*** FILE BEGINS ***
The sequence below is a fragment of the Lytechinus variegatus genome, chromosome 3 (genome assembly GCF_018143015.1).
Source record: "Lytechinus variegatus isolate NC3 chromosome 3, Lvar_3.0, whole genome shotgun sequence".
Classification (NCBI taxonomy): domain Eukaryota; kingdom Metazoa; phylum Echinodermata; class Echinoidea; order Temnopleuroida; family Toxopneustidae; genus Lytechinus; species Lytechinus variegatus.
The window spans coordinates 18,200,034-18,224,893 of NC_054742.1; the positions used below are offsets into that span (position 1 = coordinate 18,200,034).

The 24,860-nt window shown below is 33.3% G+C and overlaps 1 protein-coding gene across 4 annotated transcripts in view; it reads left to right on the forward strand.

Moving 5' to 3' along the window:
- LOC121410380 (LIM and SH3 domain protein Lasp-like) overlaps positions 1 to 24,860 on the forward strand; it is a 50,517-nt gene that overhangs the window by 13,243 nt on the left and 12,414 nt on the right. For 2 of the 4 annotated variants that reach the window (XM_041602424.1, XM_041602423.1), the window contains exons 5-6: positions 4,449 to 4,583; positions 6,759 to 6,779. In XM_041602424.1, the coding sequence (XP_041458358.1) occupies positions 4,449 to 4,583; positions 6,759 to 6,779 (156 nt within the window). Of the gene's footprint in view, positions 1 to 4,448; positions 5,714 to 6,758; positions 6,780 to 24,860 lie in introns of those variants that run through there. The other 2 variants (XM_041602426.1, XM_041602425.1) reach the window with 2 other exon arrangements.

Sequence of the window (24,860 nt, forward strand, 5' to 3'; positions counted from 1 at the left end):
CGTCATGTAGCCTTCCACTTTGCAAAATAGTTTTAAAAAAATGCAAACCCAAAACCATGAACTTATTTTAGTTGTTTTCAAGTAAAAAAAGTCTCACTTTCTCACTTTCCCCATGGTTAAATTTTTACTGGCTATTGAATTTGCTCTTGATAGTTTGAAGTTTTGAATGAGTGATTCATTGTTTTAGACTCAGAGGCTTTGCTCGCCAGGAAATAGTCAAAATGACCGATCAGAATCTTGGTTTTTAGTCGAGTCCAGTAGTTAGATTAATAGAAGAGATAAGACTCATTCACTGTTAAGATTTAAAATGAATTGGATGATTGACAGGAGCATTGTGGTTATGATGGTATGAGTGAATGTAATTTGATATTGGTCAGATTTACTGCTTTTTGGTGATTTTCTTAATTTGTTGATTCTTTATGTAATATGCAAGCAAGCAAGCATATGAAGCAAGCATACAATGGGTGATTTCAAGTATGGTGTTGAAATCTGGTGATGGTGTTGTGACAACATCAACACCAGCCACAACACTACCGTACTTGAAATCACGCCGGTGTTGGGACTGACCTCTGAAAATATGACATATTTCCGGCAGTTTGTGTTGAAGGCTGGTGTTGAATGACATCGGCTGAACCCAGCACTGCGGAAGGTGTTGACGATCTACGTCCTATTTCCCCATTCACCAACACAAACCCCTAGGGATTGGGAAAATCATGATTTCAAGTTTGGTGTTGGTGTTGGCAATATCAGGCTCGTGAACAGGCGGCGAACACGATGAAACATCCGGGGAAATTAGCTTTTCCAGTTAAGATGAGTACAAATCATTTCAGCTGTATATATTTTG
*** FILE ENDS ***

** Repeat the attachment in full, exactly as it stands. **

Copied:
The sequence below is a fragment of the Lytechinus variegatus genome, chromosome 3 (genome assembly GCF_018143015.1).
Source record: "Lytechinus variegatus isolate NC3 chromosome 3, Lvar_3.0, whole genome shotgun sequence".
Classification (NCBI taxonomy): domain Eukaryota; kingdom Metazoa; phylum Echinodermata; class Echinoidea; order Temnopleuroida; family Toxopneustidae; genus Lytechinus; species Lytechinus variegatus.
The window spans coordinates 18,200,034-18,224,893 of NC_054742.1; the positions used below are offsets into that span (position 1 = coordinate 18,200,034).

The 24,860-nt window shown below is 33.3% G+C and overlaps 1 protein-coding gene across 4 annotated transcripts in view; it reads left to right on the forward strand.

Moving 5' to 3' along the window:
- LOC121410380 (LIM and SH3 domain protein Lasp-like) overlaps positions 1 to 24,860 on the forward strand; it is a 50,517-nt gene that overhangs the window by 13,243 nt on the left and 12,414 nt on the right. For 2 of the 4 annotated variants that reach the window (XM_041602424.1, XM_041602423.1), the window contains exons 5-6: positions 4,449 to 4,583; positions 6,759 to 6,779. In XM_041602424.1, the coding sequence (XP_041458358.1) occupies positions 4,449 to 4,583; positions 6,759 to 6,779 (156 nt within the window). Of the gene's footprint in view, positions 1 to 4,448; positions 5,714 to 6,758; positions 6,780 to 24,860 lie in introns of those variants that run through there. The other 2 variants (XM_041602426.1, XM_041602425.1) reach the window with 2 other exon arrangements.

Sequence of the window (24,860 nt, forward strand, 5' to 3'; positions counted from 1 at the left end):
CGTCATGTAGCCTTCCACTTTGCAAAATAGTTTTAAAAAAATGCAAACCCAAAACCATGAACTTATTTTAGTTGTTTTCAAGTAAAAAAAGTCTCACTTTCTCACTTTCCCCATGGTTAAATTTTTACTGGCTATTGAATTTGCTCTTGATAGTTTGAAGTTTTGAATGAGTGATTCATTGTTTTAGACTCAGAGGCTTTGCTCGCCAGGAAATAGTCAAAATGACCGATCAGAATCTTGGTTTTTAGTCGAGTCCAGTAGTTAGATTAATAGAAGAGATAAGACTCATTCACTGTTAAGATTTAAAATGAATTGGATGATTGACAGGAGCATTGTGGTTATGATGGTATGAGTGAATGTAATTTGATATTGGTCAGATTTACTGCTTTTTGGTGATTTTCTTAATTTGTTGATTCTTTATGTAATATGCAAGCAAGCAAGCATATGAAGCAAGCATACAATGGGTGATTTCAAGTATGGTGTTGAAATCTGGTGATGGTGTTGTGACAACATCAACACCAGCCACAACACTACCGTACTTGAAATCACGCCGGTGTTGGGACTGACCTCTGAAAATATGACATATTTCCGGCAGTTTGTGTTGAAGGCTGGTGTTGAATGACATCGGCTGAACCCAGCACTGCGGAAGGTGTTGACGATCTACGTCCTATTTCCCCATTCACCAACACAAACCCCTAGGGATTGGGAAAATCATGATTTCAAGTTTGGTGTTGGTGTTGGCAATATCAGGCTCGTGAACAGGCGGCGAACACGATGAAACATCCGGGGAAATTAGCTTTTCCAGTTAAGATGAGTACAAATCATTTCAGCTGTATATATTTTG